Give Press a Chance
It seems there was a very significant ceremony going on at City Hall Friday morning, but authorities did not seek coverage until the event was actually taking place. I received a phone call from the mayor's office at 9:45 a.m. to cover the event. Now, if I hadn't already had another assignment at 10 a.m., I could have sprinted the half-block from my home to City Hall and made an effort to get the story.
As it was, I had to go on with my scheduled assignment.
Optimally, media requests for planned events are made at least a week ahead of time. Properly, the request goes to the editor, who then assigns a reporter. Calling a reporter at home to show up immediately is not acceptable.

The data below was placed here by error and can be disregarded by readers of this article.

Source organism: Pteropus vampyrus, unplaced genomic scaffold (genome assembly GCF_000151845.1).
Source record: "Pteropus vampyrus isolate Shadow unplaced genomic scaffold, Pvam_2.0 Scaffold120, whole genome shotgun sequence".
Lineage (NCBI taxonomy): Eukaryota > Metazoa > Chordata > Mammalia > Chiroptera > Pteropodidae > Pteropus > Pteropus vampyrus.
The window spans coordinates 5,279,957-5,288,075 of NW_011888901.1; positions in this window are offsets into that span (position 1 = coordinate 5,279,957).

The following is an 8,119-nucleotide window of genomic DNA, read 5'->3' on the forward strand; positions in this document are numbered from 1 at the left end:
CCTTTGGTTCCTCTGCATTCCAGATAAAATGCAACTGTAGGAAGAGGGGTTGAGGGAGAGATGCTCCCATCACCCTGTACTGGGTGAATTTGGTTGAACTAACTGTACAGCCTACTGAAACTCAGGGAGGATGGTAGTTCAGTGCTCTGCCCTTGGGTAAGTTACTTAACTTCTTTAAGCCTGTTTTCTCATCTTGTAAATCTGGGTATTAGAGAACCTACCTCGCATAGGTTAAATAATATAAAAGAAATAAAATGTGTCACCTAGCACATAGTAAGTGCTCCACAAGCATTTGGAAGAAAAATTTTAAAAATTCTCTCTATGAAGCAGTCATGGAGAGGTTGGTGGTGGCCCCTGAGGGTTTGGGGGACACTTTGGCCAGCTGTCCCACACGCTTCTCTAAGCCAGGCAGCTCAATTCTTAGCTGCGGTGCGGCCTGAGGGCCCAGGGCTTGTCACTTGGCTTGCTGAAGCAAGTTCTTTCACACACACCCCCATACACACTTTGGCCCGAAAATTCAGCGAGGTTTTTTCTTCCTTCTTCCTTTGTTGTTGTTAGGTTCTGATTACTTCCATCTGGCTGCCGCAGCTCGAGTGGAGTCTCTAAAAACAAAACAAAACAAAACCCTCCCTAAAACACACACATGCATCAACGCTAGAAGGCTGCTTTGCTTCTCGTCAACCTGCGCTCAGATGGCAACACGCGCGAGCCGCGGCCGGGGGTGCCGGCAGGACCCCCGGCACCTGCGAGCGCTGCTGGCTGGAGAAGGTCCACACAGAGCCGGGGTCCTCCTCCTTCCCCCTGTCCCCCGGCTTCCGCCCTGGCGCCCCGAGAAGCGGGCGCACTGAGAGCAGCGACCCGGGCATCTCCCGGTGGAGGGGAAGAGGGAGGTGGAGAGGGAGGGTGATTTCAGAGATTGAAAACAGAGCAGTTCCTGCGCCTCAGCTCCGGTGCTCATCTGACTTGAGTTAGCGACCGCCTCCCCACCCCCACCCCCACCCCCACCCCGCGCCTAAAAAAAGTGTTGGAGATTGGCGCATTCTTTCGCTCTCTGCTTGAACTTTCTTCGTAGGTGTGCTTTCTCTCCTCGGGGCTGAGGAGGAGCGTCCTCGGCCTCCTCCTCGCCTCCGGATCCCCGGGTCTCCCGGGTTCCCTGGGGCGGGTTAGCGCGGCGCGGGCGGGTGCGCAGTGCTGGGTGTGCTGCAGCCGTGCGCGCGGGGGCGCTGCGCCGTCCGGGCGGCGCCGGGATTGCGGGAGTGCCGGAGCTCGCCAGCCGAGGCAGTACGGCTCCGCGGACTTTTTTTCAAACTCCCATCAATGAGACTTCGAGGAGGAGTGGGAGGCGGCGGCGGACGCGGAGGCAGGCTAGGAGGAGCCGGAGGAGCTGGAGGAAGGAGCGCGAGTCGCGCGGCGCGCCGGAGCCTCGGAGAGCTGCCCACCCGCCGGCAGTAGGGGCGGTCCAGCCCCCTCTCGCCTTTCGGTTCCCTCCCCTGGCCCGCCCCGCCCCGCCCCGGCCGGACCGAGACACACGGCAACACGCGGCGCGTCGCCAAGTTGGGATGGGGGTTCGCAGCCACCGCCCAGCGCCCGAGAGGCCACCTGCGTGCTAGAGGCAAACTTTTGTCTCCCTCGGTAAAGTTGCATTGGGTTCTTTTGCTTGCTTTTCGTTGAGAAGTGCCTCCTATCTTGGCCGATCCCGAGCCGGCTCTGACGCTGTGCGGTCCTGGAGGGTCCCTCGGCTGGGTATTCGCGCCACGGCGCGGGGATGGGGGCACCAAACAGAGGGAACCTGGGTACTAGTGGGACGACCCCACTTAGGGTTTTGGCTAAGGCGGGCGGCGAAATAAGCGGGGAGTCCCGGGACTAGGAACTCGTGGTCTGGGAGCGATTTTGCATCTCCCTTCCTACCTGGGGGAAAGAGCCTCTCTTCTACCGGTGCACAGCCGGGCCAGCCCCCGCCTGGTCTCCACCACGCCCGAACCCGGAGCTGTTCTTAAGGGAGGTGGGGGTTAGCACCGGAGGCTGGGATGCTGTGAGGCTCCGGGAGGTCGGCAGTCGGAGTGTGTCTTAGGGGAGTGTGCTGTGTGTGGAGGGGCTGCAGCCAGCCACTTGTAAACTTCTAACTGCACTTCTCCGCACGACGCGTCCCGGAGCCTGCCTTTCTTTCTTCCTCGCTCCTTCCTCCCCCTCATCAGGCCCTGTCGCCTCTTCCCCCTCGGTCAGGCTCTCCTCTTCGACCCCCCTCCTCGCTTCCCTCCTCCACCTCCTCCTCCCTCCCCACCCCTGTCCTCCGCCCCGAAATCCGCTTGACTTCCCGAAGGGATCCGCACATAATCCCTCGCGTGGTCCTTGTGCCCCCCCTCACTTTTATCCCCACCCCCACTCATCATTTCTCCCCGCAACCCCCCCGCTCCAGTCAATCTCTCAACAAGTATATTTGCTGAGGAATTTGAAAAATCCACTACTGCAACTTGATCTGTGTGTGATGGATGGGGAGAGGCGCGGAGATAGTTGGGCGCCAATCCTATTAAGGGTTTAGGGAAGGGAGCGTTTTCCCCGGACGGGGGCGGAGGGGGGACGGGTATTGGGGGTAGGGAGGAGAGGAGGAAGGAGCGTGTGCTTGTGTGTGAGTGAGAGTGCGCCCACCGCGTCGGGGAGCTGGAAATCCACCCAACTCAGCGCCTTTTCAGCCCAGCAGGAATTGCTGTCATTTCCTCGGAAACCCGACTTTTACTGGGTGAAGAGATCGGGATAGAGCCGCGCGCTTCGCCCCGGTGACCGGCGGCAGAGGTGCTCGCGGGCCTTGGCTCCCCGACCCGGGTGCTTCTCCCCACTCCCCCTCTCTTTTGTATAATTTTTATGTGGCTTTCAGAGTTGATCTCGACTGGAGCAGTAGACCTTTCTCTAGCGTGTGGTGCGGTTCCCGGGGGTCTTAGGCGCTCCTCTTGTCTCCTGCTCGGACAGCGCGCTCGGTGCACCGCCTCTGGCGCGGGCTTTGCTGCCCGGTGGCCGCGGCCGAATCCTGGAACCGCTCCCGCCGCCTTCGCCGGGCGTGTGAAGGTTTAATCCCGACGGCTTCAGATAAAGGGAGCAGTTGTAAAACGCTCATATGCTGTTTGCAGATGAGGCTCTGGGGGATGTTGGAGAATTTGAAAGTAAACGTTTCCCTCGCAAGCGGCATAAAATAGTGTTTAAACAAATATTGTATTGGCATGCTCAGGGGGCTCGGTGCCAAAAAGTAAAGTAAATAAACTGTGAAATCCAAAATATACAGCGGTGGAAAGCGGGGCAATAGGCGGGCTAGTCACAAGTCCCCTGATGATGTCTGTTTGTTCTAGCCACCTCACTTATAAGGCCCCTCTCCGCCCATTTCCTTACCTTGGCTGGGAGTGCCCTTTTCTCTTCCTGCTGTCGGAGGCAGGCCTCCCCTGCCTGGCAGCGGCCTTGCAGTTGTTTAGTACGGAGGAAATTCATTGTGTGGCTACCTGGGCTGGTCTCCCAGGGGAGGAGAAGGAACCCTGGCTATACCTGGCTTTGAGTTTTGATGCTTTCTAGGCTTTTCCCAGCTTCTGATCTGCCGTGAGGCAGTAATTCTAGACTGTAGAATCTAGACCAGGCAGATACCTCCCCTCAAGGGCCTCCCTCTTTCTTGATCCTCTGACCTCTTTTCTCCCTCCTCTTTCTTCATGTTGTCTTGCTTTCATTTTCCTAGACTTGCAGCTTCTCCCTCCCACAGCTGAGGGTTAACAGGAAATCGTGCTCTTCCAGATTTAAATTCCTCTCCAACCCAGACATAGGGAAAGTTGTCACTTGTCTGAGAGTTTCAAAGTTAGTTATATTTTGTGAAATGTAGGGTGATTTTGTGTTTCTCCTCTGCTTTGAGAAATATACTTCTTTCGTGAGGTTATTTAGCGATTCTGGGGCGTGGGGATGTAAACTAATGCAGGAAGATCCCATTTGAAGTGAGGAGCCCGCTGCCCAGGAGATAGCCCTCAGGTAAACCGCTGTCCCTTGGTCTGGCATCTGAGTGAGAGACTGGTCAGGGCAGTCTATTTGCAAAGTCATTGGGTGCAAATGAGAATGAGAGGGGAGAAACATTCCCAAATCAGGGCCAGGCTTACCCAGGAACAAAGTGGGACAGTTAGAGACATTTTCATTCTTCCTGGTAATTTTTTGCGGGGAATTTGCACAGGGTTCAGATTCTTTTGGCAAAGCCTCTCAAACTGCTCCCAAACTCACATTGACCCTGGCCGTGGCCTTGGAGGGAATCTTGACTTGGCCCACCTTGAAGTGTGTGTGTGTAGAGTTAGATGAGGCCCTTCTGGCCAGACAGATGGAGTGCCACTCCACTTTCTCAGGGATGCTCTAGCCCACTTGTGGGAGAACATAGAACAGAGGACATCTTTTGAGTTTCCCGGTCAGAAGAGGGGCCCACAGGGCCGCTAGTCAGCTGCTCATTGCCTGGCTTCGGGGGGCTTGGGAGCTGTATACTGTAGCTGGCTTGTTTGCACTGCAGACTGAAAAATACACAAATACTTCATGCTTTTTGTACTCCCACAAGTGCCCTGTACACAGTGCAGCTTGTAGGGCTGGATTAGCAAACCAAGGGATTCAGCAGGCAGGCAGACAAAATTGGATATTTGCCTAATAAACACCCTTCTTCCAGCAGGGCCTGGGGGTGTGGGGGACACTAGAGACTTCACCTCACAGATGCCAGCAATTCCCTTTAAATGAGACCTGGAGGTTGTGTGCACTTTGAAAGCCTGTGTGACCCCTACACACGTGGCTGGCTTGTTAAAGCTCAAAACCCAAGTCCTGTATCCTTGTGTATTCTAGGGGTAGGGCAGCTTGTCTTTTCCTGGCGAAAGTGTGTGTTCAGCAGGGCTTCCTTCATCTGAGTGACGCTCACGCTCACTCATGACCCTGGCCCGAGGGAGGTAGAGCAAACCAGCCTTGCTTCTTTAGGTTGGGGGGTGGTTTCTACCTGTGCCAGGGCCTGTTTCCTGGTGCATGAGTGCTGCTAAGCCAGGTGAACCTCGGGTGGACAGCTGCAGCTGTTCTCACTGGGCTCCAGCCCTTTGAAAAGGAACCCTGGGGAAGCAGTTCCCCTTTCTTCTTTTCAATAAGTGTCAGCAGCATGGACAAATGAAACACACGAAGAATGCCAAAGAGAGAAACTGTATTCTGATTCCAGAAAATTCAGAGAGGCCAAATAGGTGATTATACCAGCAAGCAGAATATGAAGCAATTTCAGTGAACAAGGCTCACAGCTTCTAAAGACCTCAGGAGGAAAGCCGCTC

The media's inability to respond to a "positive" story at the last minute is not a show of disrespect for those involved, it is simply a matter of logistics. Except for breaking news, most of a newspaper's content comes from scheduled assignments. Requests for coverage are best made in writing or by e-mail, listing the time, date and place of the event and why it is newsworthy. In this case, the ceremonies included swearing-in of the city's first female firefighter.
I retired as a reporter just about four years ago. The blog started two years ago. It is only recently that I have also been freelancing. With changes in the newspaper industry, there is much more leeway for community interaction with the print media. Still, there is some protocol to be observed.
What happened Friday is likely to be misunderstood by some as yet another slight by the media, even as city officials are condemning journalists and bloggers. Others may understand that news gatherers need some modicum of cooperation from those who want coverage. In this case, the firefighters and their families must have had some advance notice of the event. Expecting a reporter to respond on a moment's notice just doesn't seem right.